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Despite continuing to pump fossil fuels, the world’s biggest oil companies handed out nearly £15m in bonuses to executives for meeting climate targets last year, Open Democracy can reveal.
US companies Chevron and ExxonMobil, UK-based Shell and BP, Italian company Eni and France’s Total have not failed to pay bonuses for combating climate change and switching to green energy.
The companies made combined profits of hundreds of billions of pounds last year.
The think tank Commonwealth warned that Chevron, ExxonMobil and Total were the “biggest offenders when it comes to doubling oil and gas production” and accused them of easily meeting all six of the sustainability goals that failed to acknowledge the “urgency of the climate crisis”. “.
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An analysis by the financial think tank Carbon Tracker in December found that BP was the only fossil fuel company planning to cut oil and gas production by 2030, and even that target was reduced by 25% from the current 40% cut.
In November, German NGO Urgewald warned that oil and gas companies’ plans for an “alarming” expansion of fossil fuel projects could result in 115 billion tonnes of CO2 emissions – equivalent to US emissions over 24 years.
BP paid its executives – including CEO Bernard Looney – a bonus for reducing the company’s domestic CO2 emissions by seven million tonnes. Although that target was met, it was almost exactly balanced by increasing the amount of CO2 emissions from burning the fossil fuels BP sells, meaning the firm’s emissions in 2021 and 2022 were almost identical (340 million tonnes of CO2).
Levels of transparency in the size of bonuses vary. Total and Eni released the total figure for all of its senior executives (but did not list how many), while Shell and BP only published figures for their chief executives and chief financial officers, not all senior executives.
This means that while OpenDemocracy’s findings show bonuses worth £14.9 million were awarded to senior executives for environmental reasons, the true figure may be higher.
According to Open Democracy, ExxonMobil paid out the most in environmental bonuses, with around £5.4m split between the three executives. Eni followed that up by reporting bonuses worth £2.58m among its executive team.
Next in total was $2.2m, followed by Shell and BP, who paid their CEOs and CFOs £2.03m and £2.029m respectively. In last place was Chevron, splitting £721,000 for five senior executives.
‘The Biggest Offenders’
Commonwealth Research Director Adrienne Buller told OpenDemocracy: “These three firms are among the biggest offenders when it comes to doubling oil and gas production in terms of our chances of reaching net zero. The investment plans of these firms are in stark contrast to the IEA’s recommendations and ignore the urgency of the climate crisis while rewarding executives and shareholders.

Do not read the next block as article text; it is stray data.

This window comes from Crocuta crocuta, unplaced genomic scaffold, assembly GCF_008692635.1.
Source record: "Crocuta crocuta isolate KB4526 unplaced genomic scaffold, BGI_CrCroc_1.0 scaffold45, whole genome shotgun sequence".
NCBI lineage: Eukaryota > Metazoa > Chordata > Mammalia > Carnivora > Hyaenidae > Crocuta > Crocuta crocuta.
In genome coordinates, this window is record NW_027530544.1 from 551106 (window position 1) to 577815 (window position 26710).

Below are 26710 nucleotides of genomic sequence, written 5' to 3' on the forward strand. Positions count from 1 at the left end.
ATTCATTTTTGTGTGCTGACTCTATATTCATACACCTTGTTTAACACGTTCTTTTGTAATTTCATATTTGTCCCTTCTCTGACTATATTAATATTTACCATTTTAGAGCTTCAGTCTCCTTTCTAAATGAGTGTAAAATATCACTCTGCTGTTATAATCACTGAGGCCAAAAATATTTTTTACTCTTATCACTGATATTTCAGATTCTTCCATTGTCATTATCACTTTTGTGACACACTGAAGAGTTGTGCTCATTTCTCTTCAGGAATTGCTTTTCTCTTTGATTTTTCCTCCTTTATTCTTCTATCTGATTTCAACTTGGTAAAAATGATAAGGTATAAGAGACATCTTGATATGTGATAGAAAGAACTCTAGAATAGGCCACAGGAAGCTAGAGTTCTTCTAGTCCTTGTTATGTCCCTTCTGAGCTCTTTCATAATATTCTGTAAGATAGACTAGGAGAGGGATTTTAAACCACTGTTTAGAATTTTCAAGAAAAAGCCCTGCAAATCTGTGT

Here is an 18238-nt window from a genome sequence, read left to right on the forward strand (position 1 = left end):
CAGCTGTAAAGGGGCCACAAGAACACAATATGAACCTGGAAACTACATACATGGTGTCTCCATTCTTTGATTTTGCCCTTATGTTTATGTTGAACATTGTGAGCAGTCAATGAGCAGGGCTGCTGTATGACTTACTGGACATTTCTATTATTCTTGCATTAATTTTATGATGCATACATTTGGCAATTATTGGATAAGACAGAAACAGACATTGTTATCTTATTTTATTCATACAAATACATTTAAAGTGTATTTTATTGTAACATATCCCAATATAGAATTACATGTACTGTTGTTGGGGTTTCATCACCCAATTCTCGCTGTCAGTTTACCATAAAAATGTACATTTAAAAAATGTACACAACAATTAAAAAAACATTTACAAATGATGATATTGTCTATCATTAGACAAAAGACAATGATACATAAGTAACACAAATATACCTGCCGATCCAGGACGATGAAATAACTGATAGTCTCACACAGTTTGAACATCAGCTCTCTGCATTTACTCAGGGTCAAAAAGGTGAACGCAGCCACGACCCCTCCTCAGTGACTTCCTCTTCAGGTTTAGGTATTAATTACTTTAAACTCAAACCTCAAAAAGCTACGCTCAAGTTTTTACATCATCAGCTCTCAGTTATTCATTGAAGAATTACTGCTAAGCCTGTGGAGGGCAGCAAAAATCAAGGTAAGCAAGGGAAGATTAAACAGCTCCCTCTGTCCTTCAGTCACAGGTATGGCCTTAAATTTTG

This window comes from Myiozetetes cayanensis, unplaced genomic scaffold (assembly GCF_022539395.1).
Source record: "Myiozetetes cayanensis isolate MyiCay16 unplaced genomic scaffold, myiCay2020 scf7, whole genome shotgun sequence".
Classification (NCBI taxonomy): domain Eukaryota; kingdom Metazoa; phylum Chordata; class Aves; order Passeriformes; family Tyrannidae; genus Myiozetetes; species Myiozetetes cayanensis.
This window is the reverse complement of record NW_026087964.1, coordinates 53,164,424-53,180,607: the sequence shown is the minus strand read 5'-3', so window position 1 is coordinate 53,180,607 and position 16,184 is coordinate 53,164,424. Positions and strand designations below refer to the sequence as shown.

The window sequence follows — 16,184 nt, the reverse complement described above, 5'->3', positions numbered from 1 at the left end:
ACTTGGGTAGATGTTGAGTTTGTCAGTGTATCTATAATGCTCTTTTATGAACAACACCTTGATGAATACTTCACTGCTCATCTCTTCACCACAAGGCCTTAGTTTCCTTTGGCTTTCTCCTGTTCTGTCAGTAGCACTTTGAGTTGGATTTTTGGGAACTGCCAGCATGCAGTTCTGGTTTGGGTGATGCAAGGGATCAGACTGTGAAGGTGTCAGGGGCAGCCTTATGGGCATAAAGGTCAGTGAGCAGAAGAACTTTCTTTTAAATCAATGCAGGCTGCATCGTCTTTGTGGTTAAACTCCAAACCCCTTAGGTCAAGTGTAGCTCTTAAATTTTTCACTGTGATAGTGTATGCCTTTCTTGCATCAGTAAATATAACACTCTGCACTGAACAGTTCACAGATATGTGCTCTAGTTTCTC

Buller added: “Our energy system is about extracting wealth rather than meeting our energy needs sustainably. It needs to be radically rethought. “
Among the six companies, Exxon Mobil chief executive Darren Woods pocketed more than $5.1 million in bonuses. According to ExxonMobil’s filings with the Securities and Exchange Commission, a quarter of it was for meeting green goals — the highest such bonus.
Total’s chief executive and chairman, Patrick Pouyane, came second. He earned bonuses worth more than £2.1m, of which £816,000 was for green targets.
The French energy giant has sparked controversy as one of the Big Six to continue its operations in Russia after Putin invaded Ukraine last year. Only in December did it bow to pressure and promise a “gradual withdrawal” from the country.
Pouyanne was followed by the chief executives of Eni (£486,259 of £1.7m), Shell (£466,200 of £2.6m), BP (£343,070 of £2.3m) and Chevron (£267,000). £3.6m in total).
In total, the six firms paid their CEOs a £17.5m bonus pot, of which more than £3.6m was for achieving targets related to environmental protection.
The world’s major oil companies have been repeatedly criticized for failing to adequately manage the amount of CO2 they emit each year.
A Dutch court ordered Shell to cut carbon emissions by 45% by 2030 after finding that its environmental and sustainability policy was not “concrete” enough, but appealed.
Common Wealth found in the first three months of 2023, Shell spent 14 times more on shareholder compensation than it invested in its ‘Renewable and Energy Solutions Division’. It revealed that between 2013 and the first quarter of 2023, Shell and BP together paid out £176 billion to shareholders.
Both BP and Shell responded to OpenDemocracy to confirm the accuracy of our figures, but did not say why they gave the bonuses or how they decided their targets, although a BP spokesman said this year’s bonuses would be assessed in part on the company’s progress. In-house emissions to net zero by 2050.
Chevron and ExxonMobil referred us to their annual accounts. At the time of publication, neither Total nor I had responded to our request for comment.